“Being black in America should not be a death sentence” – so said Minneapolis Mayor Jacob Frey following the shocking, gruesome killing of George Floyd by a police officer on the streets of Saint Paul.
Floyd (46) was filmed by bystanders handcuffed and pinned to the road face down while a cop pressed his knee on his neck for eight minutes. Despite desperate pleas from Floyd that he could not breathe and protests from the bystanders to let him go, the police officer choked him to death.
Four officers have been reportedly fired following public outrage over the killing of Floyd. Minneapolis and other cities have seen riots for several nights running since the incident on May 25. Video footage shows the victim was not resisting arrest as the police force had earlier claimed. He was arrested on suspicion of passing a fake $20 note at a restaurant. The use of such excessive force by the police – even if the forgery claims are substantiated – is obscenely disproportionate.
Evidently, George Floyd was lynched by a white cop on the street of city in broad daylight. The victim’s real “crime” was being black.
Studies of official data consistently show that U.S. black males, proportionate to population, are far more likely to die from encounters with police officers compared with their white counterparts.
The case of George Floyd is grimly reminiscent of that of Eric Garner who was choked to death by a police officer in New York City in 2014. Garner was apprehended on suspicion of selling contraband cigarettes on the street. He also pleaded for mercy while in a stranglehold, telling officers he could not breathe before being throttled to death.
Most deaths, however, at the hands of law enforcement officers are caused by firearms. Invariably, the excuse is parroted that the officer “felt his life was being threatened” by the victim. Philando Castile was shot dead with five rounds at the wheel of his stationary car in July 2016 because the traffic cop claimed Castile was moving his hand suspiciously. That was after the victim had calmly told the officer he had a firearm in the car by way of alerting him to avoid fatal mistake.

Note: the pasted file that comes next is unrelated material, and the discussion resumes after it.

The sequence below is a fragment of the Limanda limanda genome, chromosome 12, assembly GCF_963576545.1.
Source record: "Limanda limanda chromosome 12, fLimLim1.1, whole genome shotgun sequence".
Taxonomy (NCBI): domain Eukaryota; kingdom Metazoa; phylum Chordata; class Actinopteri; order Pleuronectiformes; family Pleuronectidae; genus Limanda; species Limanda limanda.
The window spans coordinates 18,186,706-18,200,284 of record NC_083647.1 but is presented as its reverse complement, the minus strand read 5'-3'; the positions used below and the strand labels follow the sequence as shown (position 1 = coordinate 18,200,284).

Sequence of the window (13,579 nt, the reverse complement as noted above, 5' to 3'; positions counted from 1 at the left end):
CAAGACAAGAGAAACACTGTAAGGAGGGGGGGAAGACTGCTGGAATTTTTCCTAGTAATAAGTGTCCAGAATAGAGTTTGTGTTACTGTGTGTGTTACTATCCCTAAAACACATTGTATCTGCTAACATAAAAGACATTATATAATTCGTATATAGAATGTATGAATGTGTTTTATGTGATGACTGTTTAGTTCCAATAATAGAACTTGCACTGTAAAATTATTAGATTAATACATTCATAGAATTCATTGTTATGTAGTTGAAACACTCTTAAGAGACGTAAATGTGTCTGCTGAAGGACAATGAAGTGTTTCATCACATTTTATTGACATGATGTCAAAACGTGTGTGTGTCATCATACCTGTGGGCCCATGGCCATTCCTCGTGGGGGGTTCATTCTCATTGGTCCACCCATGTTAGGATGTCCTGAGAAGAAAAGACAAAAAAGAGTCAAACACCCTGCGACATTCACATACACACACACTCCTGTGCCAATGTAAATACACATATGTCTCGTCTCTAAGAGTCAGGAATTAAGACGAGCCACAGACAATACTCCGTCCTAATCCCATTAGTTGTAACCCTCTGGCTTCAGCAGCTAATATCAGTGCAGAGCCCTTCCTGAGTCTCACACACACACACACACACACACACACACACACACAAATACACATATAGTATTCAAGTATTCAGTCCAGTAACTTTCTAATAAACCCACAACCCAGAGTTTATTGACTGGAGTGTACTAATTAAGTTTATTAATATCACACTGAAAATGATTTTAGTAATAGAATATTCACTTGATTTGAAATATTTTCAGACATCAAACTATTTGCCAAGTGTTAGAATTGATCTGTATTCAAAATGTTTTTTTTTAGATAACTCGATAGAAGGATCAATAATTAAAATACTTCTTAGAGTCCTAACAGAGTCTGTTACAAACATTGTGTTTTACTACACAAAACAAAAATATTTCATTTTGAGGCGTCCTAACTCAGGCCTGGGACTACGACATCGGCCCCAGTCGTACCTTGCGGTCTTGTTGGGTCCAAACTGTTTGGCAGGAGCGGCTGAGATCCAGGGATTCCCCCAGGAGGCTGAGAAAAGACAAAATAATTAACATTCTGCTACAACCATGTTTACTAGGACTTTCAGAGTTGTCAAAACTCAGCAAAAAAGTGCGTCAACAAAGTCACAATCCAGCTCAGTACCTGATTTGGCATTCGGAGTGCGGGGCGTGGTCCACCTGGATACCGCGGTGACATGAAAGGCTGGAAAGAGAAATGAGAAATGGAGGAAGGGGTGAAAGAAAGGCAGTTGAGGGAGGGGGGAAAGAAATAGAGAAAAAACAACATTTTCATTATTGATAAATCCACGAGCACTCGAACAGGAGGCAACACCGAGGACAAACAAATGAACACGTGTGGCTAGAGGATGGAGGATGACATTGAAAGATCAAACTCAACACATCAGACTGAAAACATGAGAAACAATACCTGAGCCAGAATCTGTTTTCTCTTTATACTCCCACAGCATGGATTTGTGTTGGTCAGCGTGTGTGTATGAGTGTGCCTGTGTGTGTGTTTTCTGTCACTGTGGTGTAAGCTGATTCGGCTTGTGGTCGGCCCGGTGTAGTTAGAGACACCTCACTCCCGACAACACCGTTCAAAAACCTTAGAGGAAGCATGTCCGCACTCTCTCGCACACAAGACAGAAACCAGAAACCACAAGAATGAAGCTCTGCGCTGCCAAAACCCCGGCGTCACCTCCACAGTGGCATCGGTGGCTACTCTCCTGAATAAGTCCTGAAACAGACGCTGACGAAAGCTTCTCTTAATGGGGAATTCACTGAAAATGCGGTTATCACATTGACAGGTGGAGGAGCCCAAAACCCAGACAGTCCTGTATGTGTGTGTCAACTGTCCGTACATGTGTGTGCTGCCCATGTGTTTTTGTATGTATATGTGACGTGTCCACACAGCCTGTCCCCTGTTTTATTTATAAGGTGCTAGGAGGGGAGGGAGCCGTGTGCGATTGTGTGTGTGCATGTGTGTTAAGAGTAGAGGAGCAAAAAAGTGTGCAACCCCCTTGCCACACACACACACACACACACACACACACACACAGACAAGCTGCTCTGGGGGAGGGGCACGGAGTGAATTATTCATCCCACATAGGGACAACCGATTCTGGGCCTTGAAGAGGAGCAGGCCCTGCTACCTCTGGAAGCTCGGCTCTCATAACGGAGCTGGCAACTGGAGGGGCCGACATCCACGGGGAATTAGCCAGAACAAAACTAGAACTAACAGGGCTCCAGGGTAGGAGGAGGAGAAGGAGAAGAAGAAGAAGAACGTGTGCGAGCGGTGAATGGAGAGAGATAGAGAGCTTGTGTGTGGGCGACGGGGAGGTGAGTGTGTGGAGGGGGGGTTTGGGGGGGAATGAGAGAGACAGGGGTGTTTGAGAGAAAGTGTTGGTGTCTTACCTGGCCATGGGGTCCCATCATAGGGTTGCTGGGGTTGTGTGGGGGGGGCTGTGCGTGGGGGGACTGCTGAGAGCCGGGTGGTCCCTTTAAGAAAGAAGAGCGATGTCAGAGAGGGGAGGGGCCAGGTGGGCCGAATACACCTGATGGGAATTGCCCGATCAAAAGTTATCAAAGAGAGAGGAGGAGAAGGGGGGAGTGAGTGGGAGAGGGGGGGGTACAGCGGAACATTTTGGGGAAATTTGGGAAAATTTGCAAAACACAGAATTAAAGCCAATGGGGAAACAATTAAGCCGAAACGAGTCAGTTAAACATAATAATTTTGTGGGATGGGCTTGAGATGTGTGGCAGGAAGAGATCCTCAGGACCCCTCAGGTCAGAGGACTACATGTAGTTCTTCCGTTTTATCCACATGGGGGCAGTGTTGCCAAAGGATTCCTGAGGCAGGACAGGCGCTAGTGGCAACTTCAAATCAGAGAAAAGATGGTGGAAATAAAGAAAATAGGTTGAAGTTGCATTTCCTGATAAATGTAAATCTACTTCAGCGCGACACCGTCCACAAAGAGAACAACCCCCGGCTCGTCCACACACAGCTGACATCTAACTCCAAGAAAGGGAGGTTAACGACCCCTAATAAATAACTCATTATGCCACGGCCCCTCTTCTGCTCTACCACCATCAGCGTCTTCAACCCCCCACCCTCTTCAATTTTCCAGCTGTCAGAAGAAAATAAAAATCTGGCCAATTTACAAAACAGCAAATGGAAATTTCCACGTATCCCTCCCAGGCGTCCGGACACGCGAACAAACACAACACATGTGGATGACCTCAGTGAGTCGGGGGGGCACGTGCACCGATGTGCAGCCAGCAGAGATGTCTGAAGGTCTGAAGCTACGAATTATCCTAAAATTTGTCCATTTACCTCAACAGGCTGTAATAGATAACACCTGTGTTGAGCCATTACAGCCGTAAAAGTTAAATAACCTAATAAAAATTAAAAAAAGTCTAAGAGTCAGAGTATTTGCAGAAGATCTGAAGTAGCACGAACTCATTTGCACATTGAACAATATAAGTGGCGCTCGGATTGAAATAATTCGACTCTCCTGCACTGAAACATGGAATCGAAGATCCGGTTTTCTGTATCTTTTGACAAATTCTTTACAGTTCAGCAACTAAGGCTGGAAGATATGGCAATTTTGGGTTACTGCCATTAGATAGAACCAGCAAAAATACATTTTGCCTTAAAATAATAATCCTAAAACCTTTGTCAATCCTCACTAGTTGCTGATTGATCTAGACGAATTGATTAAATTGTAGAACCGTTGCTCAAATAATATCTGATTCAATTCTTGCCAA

The vast majority of cops accused of these kind of racist killings are never prosecuted, or else acquitted.
Michael Brown, a teenager, was shot dead in Ferguson, Missouri, in 2014 even though witnesses said he had his hands up when confronted by the police officer. The cop was not even indicted after a grand jury accepted his claim of being threatened.
Tamir Rice, a 12-year-old boy, was shot dead by two cops in Cleveland, Ohio, in 2014 on suspicion of holding a firearm while he played at a children’s park. Turned out the boy was playing with a replica toy gun. No charges were brought against his killers.
This institutionalized impunity for police officers who are allowed to get away with murder inevitably spills over to wider society. The racist suspicion of black men involved in crime is invoked time and again by self-appointed, gun-toting vigilantes.
Earlier this year, in February, Ahmaud Arbery was gunned down in the street while he was out jogging in Brunswick, Georgia. His attackers, a white father and son, suspected he was connected to house burglary in the area. Video footage clearly shows the victim was unarmed and in jogging gear. Nevertheless, he was shot dead by the two men, one of whom is an ex-cop.
Another notorious case is that of Trayvon Martin, a teenager, who was stalked and shot dead in 2012 by a Florida neighborhood vigilante, again on the suspicion of committing robbery.
The shocking truth is that lynching of African-Americans in the U.S. is alive today as it was during the apartheid era of southern states and their Jim Crow segregationist laws which existed within living memory. The Klu Klux Klan may not be burning crosses openly or hauling victims from the back of jeeps along roads until their bodies burst. Equality laws since the 1960s have brought a semblance of evenness in racial rights and legal protection.
But in the real world of U.S. society, blacks are still systematically poorer, more unemployed, infirm, discriminated against and deprived. The coronavirus pandemic wreaking havoc in the U.S. – more than 100,000 dead in four months – is disproportionately hitting African-Americans harder because of their impoverished living conditions.
Shooting and choking blacks by cops or vigilantes with impunity is part and parcel of the systematic racism that pervades the U.S.. That’s because of the American capitalist class system which relegates blacks and other minorities to the lowest rung among the working-class poor.
A sinister manifestation of this was seen from the incident last week in New York’s Central Park when a white woman hysterically phoned 911 claiming that her life was being threatened by a black man. The man had simply and politely asked the woman to leash her dog in accordance with the park’s rules. Video footage taken by the man showed she was in no way infringed during the encounter. Evidently, she falsely accused the man of malicious intent and, moreover, arrogantly felt her white voice would be backed by law enforcement against a black man.
If the cops had responded quickly enough to turn up at the scene, it is likely the man would have been shot dead for resisting arrest or on suspicion of threatening their lives with his bird-watching binoculars. Because the fact is being black in America is a death sentence.
And yet American politicians and media have the audacity to lecture and sanction China, Russia, Cuba, Iran and other countries about human rights.